Community: Creel wins another 'Scott Creel Invitational'

By JEFF WELSCH, Chronicle Sports Editor

Mother Nature has tried rain, tried blistering heat, tried buffeting winds.

On Saturday, she even tossed an August blanket of snow and ice at the man who has turned the annual Ed Anacker Ridge Run into his own personal playground.

Doesn't matter.

After 20 miles of ankle-mangling scree, lung-sucking altitude, skin-lacerating tumbles, morale-sapping ascents and muscle-wrenching descents, it's still the same tanned and smiling face crossing the finish line first - albeit on wobbly legs - below the 'M'.

Might as well go ahead and call this thing the Scott Creel Invitational.

All that changes is the age after Creel's name, and the time. The 43-year-old Montana State University ecology professor traversed the snowy crest of the Bridger Mountains from Fairy Lake to the 'M' in 3 hours, 14 minutes and 31.48 seconds, some five minutes shy of his course record but still 11 minutes ahead of Mike Wolfe.

"I feel pretty good, remarkably OK," Creel said as he sat on the tailgate of a pickup truck, eating a banana and nursing quivering quads that battled gravity on the dramatic descent from the 'M' to the parking lot.

"The weather was so engrossing that I paid more attention to what was going on around me than how I felt. The race just sort of shot by."

The autumn-like blast that blew in from Canada caught many of the 230-odd competitors off-guard, moving race officials to "sweep" the course from behind with jackets and shells, lest runners in shorts and polypropolene shirts face hypothermia.

Creel and others said ice formed on the left sides of their bodies when the twisting single-track exposed them to winds from the north. Icicles grew on eyelids and ice crystals formed on leg hair.

"It was pretty wild," said Wolfe, 27, second in 3:25:16.50.

Wild yet relatively tolerable compared to the dehydrating 90-degree temperatures of years past.

Liz McGoff, a Bozeman ultramarathoner whose Montana license plates read "O 2 RN MTS," took advantage the cooler temperatures and the absence of the unbeatable Nikki Kimball to cross the line first in the women's race in 4:31:34.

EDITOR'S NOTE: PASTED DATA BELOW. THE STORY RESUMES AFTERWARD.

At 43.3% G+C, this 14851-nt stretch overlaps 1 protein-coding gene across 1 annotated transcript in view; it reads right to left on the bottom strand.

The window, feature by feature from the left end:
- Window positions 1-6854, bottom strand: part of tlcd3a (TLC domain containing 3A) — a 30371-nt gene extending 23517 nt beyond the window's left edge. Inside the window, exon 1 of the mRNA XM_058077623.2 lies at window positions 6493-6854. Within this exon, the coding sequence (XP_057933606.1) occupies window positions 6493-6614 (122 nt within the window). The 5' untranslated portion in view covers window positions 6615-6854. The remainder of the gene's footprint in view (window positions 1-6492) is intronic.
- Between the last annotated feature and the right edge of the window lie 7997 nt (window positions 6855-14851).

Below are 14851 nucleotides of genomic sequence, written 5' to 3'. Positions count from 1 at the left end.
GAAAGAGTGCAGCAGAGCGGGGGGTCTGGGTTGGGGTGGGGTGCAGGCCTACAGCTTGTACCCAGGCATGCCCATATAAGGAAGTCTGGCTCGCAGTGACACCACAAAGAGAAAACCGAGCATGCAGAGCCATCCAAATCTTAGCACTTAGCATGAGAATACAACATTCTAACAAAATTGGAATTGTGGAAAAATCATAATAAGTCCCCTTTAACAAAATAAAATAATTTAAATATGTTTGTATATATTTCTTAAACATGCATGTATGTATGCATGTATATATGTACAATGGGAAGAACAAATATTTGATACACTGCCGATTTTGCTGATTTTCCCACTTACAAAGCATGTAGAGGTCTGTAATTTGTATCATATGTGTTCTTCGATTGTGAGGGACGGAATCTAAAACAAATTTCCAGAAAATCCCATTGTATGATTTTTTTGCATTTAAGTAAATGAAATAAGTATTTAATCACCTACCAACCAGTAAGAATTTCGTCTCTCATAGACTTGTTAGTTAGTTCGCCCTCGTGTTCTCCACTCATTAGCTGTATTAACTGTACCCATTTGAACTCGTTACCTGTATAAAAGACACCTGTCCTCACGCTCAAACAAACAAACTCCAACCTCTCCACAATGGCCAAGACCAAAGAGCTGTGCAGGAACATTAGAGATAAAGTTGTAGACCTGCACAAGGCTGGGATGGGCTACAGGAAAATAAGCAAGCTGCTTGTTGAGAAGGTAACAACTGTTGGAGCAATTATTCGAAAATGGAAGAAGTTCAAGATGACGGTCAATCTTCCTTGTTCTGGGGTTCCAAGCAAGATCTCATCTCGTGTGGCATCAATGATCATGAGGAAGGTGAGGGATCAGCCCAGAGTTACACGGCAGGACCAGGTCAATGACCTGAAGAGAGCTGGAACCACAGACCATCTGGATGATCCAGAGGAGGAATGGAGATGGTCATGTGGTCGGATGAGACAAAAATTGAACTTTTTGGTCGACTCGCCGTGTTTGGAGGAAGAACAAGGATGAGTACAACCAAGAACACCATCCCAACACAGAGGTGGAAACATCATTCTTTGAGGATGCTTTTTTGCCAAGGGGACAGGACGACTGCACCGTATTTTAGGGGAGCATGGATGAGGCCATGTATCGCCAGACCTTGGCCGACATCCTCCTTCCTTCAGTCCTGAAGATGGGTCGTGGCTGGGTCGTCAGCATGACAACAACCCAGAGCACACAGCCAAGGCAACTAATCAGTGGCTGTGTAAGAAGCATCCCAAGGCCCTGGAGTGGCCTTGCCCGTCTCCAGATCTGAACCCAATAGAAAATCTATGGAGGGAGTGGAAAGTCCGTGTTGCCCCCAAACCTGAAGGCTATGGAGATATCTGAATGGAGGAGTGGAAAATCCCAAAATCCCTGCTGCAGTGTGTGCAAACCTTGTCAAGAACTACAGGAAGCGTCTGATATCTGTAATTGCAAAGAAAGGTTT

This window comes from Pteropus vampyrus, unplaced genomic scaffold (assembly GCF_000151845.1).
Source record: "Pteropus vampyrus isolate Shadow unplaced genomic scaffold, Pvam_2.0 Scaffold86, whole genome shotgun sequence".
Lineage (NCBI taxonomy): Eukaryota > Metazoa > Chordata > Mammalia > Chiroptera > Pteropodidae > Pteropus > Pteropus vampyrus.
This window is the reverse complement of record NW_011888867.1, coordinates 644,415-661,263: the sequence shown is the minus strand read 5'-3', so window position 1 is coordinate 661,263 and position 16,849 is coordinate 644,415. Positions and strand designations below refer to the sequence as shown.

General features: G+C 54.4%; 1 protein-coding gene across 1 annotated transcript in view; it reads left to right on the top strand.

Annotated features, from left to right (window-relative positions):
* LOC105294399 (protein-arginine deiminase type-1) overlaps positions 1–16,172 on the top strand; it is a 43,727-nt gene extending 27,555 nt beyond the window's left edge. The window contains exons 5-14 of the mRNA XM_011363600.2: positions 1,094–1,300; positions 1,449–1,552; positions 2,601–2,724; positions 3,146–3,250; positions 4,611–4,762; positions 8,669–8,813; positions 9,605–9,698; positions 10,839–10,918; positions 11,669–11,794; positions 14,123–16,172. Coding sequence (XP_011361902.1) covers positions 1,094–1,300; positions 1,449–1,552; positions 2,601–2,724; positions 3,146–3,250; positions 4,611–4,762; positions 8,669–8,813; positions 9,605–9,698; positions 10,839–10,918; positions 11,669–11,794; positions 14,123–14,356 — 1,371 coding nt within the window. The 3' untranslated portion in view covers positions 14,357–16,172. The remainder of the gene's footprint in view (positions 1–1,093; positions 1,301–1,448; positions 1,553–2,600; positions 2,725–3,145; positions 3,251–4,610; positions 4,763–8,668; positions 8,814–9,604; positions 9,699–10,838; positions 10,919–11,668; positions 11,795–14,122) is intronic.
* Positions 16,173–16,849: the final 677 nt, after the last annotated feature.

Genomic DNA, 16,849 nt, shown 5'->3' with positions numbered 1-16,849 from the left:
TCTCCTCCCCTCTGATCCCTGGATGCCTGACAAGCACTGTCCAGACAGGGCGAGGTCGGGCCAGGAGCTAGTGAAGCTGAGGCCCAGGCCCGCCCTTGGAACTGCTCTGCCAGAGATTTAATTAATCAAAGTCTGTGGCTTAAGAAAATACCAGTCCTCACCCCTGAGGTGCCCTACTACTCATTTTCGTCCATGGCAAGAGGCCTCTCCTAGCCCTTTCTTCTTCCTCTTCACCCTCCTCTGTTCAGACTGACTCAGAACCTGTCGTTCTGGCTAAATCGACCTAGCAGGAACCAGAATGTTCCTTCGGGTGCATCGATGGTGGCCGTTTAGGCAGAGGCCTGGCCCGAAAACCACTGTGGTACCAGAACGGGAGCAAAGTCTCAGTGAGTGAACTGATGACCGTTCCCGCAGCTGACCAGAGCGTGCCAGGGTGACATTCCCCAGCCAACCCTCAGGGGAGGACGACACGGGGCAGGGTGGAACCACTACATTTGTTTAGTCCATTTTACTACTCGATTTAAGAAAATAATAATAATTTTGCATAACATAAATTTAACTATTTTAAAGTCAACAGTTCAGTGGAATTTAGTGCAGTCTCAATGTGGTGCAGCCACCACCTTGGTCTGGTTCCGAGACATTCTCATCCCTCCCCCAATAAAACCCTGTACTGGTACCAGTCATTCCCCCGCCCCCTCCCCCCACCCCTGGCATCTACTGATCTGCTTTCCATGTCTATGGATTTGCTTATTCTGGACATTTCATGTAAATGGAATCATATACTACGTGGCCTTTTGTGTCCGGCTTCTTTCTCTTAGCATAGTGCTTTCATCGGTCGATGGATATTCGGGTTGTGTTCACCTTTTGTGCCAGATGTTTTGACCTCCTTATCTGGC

Behind her was Kristina Trygstad-Saari, 20, whose time of 4:30:02 made her the winner. She had started in a "wave" after McGoff.

"I felt really good today, especially coming off Baldy," McGoff said.

Yes, McGoff fell several times on the rocks, which is customary for a race featuring 6,800 feet of climbing and 9,500 of descending, much of it on loose gravel.

Yes, the fog made it impossible to see much beyond 100 yards, and sometimes no more than 50 feet.

And yes, the below-freezing cold and wind made it difficult to jump-start leg muscles.

Still, it was all more runner-friendly than heat, and the fog mercifully shrouded the summit of 8,914-foot Mount Baldy, which is the Creel Invitational - er, Ridge Run's - answer to Heartbreak Hill.

"If you're at the saddle and you can't see Baldy ... thank goodness for that," McGoff said.

By Baldy, Creel is always alone, running across windswept perches, through occasional pine forests and across the rock, a soloist against the terrain, the elements and himself.

The difference Saturday was that he had company "all the way to Sacajawea," and even trailed 29-year-old Tommy Manning briefly before establishing his superiority just past the 9,400-foot peak.

"Preoccupying," Creel called the competition. “I'm used to getting ahead early.”

Manning ultimately crossed the finish line in 3:39:11 and, like most others, wobbled toward the ready arms of a cluster of spectators bundled against the bluster. The downhill from the 'M' provided the final punishment, requiring runners to use their aching quads as both brakes and propulsion.

"I hate downhills sooo much," Manning moaned.

The only real competitive drama was between Kyle Klicker, 48, and Matt Lavin, 49, who were nearly shoulder to shoulder on the final turn before Klicker captured the fifth spot by a half-second.

"Youth," Klicker quipped, noting his decided age advantage.

As runners crossed the line, their lower legs caked with dried mud and torsos soaked in sweat, some were glassy-eyed, some bordered on catatonic and some mustered faint looks of relief.

Creel was all smiles.

Happy to win? Or happy to be finished?

"Both," he said, chuckling. "I felt pretty good, but I'm happy to be done."